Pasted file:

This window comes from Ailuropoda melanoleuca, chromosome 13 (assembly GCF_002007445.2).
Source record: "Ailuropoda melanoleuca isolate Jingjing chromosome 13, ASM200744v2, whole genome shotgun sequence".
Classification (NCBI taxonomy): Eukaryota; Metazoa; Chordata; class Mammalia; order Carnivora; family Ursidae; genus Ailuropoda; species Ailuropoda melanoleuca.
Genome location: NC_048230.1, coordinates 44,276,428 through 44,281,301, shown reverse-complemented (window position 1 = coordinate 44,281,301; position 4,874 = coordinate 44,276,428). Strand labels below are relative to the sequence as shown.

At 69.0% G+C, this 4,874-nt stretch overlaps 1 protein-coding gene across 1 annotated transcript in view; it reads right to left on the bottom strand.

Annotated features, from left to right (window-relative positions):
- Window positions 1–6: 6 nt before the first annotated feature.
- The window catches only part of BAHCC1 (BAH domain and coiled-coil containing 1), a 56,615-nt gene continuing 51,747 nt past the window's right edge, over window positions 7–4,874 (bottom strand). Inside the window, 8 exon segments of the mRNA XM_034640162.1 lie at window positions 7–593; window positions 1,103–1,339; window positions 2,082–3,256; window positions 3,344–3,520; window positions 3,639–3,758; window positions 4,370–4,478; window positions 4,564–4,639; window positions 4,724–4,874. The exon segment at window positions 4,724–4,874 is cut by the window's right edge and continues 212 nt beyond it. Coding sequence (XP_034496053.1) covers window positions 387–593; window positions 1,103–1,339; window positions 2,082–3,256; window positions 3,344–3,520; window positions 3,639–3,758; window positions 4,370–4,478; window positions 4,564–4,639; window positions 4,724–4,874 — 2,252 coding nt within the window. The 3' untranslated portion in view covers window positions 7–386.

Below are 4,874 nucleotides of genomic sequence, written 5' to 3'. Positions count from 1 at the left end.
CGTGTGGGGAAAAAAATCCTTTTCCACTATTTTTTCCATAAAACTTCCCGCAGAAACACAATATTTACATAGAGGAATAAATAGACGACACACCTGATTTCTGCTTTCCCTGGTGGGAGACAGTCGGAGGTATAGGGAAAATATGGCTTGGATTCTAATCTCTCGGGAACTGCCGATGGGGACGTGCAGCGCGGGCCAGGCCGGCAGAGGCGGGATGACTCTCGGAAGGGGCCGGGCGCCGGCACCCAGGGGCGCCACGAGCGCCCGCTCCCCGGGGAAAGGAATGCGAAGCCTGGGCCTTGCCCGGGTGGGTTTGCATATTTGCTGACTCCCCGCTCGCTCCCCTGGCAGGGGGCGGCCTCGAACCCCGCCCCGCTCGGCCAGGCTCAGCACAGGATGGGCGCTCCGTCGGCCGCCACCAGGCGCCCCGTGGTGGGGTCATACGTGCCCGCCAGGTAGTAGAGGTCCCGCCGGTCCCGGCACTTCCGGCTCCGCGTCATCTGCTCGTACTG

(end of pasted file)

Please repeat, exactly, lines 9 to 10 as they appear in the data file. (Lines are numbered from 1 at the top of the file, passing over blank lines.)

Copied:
Below are 4,874 nucleotides of genomic sequence, written 5' to 3'. Positions count from 1 at the left end.
CGTGTGGGGAAAAAAATCCTTTTCCACTATTTTTTCCATAAAACTTCCCGCAGAAACACAATATTTACATAGAGGAATAAATAGACGACACACCTGATTTCTGCTTTCCCTGGTGGGAGACAGTCGGAGGTATAGGGAAAATATGGCTTGGATTCTAATCTCTCGGGAACTGCCGATGGGGACGTGCAGCGCGGGCCAGGCCGGCAGAGGCGGGATGACTCTCGGAAGGGGCCGGGCGCCGGCACCCAGGGGCGCCACGAGCGCCCGCTCCCCGGGGAAAGGAATGCGAAGCCTGGGCCTTGCCCGGGTGGGTTTGCATATTTGCTGACTCCCCGCTCGCTCCCCTGGCAGGGGGCGGCCTCGAACCCCGCCCCGCTCGGCCAGGCTCAGCACAGGATGGGCGCTCCGTCGGCCGCCACCAGGCGCCCCGTGGTGGGGTCATACGTGCCCGCCAGGTAGTAGAGGTCCCGCCGGTCCCGGCACTTCCGGCTCCGCGTCATCTGCTCGTACTG